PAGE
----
practice resurrection

All of church today was about practicing resurrection. The singular question posed to the youth during Sunday school today was “what does it mean to practice resurrection.” To which none of us had a response. Stumped.

How do we incorporate something so beyond our comprehension, something so miraculous at its heart, into our a life of spiritual and religious practice and disciplines. Or in the other sense of the word, how do we repeat the event until it becomes a skill, becomes something at which we are adept?

In order to know how to practice something, I’m supposed to understand exactly what it is I’m attempting to do. How can I practice raising from the dead. But there has to be more to resurrection than that. I suspect resurrection would mean very little if its meaning centered on the particular miracle of one man’s empty tomb. What else is going on in the resurrection; what does it really mean for us?

We read through the resurrection passage in John, and it began to click. He appears to the women, to the men, to his friends. And he says in the voice which must have sounded both resoundingly familiar, and hauntingly out of place, “Peace be still”. He promises to them the kind of peace that the world cannot give, the kind of peace that surpasses all understanding, the kind of peace that is so real its presence is the Holy Spirit.

Resurrection, the whole thing of Easter is a message of hope. We sing on Easter morning “Where O death is now thy sting?” and it’s tough in world enamored of gore and violence, and one saturated in innocent death. But we sing, we sing with the confidence of a peace and a hope in restoration and joy.

Jesus appears saying that he must ascend to the Father. The promise of resurrection is the promise of presence. It is the promise of the risen Christ with and among us, alive and restored. It is the promise of the presence of the spirit, the spirit who brings the joy and peace of the creating, redeeming and sustaining God. And ultimately it is the promise of the presence of the God of Heaven and Earth, the admonition to practice resurrection means to practice hope, joy, forgiveness and ascension.

The gift of the presence of one another, of the practice of ‘being with’, is in truth that very still and quiet realization of the prayer ‘On Earth as it is in heaven.’

To practice resurrection, then, is to practice the fulfillment of our faith. Without the resurrection—the particular miracle of one man’s empty tomb—we would not have the hope and joy to face the darkness and bleakness that does in truth threaten to take life from us. Without the Resurrection, we would not be able to seek resurrection—to seek peace, and forgiveness, to sow seeds of love and hope—in the midst of small griefs and sorrows around us.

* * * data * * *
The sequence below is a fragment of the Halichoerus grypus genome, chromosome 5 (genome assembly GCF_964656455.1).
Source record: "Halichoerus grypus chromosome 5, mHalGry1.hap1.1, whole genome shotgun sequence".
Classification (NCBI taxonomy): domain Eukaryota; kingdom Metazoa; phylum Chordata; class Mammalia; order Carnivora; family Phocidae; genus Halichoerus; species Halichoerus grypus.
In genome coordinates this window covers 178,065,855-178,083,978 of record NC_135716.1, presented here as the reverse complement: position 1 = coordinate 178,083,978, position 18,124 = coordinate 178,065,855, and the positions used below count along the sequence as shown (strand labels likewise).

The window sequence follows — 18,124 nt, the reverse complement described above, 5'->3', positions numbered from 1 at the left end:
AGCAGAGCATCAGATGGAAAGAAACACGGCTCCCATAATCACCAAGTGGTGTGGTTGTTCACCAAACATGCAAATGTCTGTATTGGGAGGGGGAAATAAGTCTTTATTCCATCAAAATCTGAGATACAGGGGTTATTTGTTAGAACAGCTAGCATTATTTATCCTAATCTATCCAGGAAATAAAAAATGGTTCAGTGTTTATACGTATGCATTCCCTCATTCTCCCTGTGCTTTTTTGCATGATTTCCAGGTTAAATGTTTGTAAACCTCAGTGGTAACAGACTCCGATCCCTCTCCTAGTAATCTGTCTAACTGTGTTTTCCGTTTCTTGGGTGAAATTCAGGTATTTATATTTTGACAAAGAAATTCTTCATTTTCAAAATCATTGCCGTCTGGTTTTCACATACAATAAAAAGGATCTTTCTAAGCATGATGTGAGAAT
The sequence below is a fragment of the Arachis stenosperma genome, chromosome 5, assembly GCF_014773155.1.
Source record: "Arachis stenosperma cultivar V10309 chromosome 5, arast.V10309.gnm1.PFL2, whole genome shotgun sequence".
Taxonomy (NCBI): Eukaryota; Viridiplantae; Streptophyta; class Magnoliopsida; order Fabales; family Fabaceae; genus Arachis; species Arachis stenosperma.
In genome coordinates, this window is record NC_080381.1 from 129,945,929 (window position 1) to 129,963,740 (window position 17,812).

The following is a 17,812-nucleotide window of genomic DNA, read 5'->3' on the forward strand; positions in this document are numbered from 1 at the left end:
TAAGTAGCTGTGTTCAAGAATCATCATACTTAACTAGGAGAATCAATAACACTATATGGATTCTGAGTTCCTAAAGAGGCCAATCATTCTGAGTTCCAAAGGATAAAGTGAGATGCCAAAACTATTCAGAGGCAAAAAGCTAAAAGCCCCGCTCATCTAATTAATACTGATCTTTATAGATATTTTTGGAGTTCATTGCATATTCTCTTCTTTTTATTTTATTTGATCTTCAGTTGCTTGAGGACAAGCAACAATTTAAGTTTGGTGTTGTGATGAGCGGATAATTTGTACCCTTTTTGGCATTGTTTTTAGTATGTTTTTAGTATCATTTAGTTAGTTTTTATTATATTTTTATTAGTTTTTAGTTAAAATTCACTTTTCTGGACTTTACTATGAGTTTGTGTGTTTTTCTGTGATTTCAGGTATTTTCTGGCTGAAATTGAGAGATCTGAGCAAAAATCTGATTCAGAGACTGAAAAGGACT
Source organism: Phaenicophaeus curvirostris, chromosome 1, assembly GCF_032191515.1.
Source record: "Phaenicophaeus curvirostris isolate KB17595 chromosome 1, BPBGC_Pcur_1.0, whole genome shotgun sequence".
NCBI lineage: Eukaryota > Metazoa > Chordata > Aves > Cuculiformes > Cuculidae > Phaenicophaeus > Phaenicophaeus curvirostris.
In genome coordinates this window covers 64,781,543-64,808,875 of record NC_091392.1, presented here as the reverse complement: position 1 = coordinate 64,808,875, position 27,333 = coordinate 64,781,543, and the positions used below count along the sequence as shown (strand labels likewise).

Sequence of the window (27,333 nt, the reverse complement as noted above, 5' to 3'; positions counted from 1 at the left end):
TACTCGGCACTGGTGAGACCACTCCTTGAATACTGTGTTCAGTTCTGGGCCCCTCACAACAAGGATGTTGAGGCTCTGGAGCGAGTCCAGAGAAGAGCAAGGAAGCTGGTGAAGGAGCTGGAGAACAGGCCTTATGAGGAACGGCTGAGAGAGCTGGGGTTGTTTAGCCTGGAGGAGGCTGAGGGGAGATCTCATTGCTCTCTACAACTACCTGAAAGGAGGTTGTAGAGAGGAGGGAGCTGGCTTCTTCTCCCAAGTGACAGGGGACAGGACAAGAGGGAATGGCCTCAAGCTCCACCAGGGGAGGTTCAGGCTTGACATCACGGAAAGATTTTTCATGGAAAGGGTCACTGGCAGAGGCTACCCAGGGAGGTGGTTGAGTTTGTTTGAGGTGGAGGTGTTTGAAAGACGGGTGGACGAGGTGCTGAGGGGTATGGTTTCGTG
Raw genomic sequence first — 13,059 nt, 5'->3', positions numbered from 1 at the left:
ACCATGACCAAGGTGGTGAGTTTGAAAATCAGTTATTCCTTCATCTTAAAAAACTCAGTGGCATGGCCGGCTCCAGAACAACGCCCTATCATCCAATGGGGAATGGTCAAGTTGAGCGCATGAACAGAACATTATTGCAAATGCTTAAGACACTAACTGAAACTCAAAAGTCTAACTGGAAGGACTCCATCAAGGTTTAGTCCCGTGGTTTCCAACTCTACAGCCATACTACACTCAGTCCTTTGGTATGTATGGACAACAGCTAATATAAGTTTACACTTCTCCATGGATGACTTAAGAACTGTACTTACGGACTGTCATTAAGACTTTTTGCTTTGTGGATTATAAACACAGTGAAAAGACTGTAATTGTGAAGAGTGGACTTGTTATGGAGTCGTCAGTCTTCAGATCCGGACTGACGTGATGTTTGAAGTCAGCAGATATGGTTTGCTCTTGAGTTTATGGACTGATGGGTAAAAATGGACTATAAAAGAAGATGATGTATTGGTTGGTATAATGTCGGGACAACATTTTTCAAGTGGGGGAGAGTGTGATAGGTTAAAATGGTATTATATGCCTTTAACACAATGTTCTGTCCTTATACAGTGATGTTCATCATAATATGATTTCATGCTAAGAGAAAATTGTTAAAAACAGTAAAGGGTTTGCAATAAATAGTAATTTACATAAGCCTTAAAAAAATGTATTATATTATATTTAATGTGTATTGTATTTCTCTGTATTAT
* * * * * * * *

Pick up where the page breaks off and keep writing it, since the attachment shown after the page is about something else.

In our bulletin, a selection from Wendell Berry (a favorite for our worship bulletins) has been used recently. Here it is:
So, friends, every day do something
that won’t compute. Love the Lord.
Love the world. Work for nothing.
Take all that you have and be poor.
Love someone who does not deserve it.
Denounce the government and embrace
the flag. Hope to live in that free
republic for which it stands.
Give your approval to all you cannot
understand. Praise ignorance, for what man
has not encountered he has not destroyed.

Listen to carrion – put your ear
close, and hear the faint chattering
of the songs that are to come.
Expect the end of the world. Laugh.
Laughter is immeasurable. Be joyful
though you have considered all the facts.
So long as women do not go cheap
for power, please women more than men.
Ask yourself: Will this satisfy
a woman satisfied to bear a child?
Will this disturb the sleep
of a woman near to giving birth?

Go with your love to the fields.
Lie down in the shade. Rest your head
in her lap. Swear allegiance
to what is nighest your thoughts.
As soon as the generals and the politicos
can predict the motions of your mind,
lose it. Leave it as a sign
to mark the false trail, the way
you didn’t go. Be like the fox
who makes more tracks than necessary,
some in the wrong direction.
Practice resurrection.


resurrection. redemption.

A song for new life:

New Redemption Song

Lord we need a new redemption song
Lord we’ve tried
It just seems to come out wrong
Won’t you help us please
Help us just to sing along
A new redemption song

Lord we need
A new redemption day
All our worries
Keep getting in the way

Won’t you help us please
Help us find the words to pray
To bring redemption day

Over the Rhine.

Now that that’s over

I’m back in Waco.  That’s the good part.

Everyone has their worst-case-scenario travel story.  My worst experience is still being delayed nearly five hours in Dallas on Christmas Day trying to get to the West Coast, turning my Christmas into an all-nighter, most of which was spent in an airport staring at the closed Einstein Brother’s Bagels.

This most recent experience rivals that.